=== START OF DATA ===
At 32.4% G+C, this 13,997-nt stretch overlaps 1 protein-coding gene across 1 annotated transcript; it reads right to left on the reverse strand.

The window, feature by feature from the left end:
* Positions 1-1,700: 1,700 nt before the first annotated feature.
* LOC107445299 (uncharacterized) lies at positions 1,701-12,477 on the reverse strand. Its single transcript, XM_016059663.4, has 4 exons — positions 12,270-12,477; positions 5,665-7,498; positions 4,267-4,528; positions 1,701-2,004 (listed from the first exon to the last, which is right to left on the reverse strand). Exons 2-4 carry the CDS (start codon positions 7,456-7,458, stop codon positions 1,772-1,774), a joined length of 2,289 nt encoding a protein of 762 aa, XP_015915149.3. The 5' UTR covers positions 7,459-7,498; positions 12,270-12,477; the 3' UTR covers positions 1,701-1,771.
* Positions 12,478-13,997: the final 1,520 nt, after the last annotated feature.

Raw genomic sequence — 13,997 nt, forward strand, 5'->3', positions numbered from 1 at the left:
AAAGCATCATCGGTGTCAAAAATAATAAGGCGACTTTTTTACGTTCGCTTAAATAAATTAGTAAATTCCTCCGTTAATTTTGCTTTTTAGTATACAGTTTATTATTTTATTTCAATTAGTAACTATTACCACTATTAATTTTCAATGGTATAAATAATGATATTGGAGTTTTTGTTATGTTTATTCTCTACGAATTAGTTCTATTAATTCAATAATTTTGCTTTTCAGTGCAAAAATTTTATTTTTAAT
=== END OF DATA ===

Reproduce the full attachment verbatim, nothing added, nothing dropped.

At 32.4% G+C, this 13,997-nt stretch overlaps 1 protein-coding gene across 1 annotated transcript; it reads right to left on the reverse strand.

The window, feature by feature from the left end:
* Positions 1-1,700: 1,700 nt before the first annotated feature.
* LOC107445299 (uncharacterized) lies at positions 1,701-12,477 on the reverse strand. Its single transcript, XM_016059663.4, has 4 exons — positions 12,270-12,477; positions 5,665-7,498; positions 4,267-4,528; positions 1,701-2,004 (listed from the first exon to the last, which is right to left on the reverse strand). Exons 2-4 carry the CDS (start codon positions 7,456-7,458, stop codon positions 1,772-1,774), a joined length of 2,289 nt encoding a protein of 762 aa, XP_015915149.3. The 5' UTR covers positions 7,459-7,498; positions 12,270-12,477; the 3' UTR covers positions 1,701-1,771.
* Positions 12,478-13,997: the final 1,520 nt, after the last annotated feature.

Raw genomic sequence — 13,997 nt, forward strand, 5'->3', positions numbered from 1 at the left:
AAAGCATCATCGGTGTCAAAAATAATAAGGCGACTTTTTTACGTTCGCTTAAATAAATTAGTAAATTCCTCCGTTAATTTTGCTTTTTAGTATACAGTTTATTATTTTATTTCAATTAGTAACTATTACCACTATTAATTTTCAATGGTATAAATAATGATATTGGAGTTTTTGTTATGTTTATTCTCTACGAATTAGTTCTATTAATTCAATAATTTTGCTTTTCAGTGCAAAAATTTTATTTTTAAT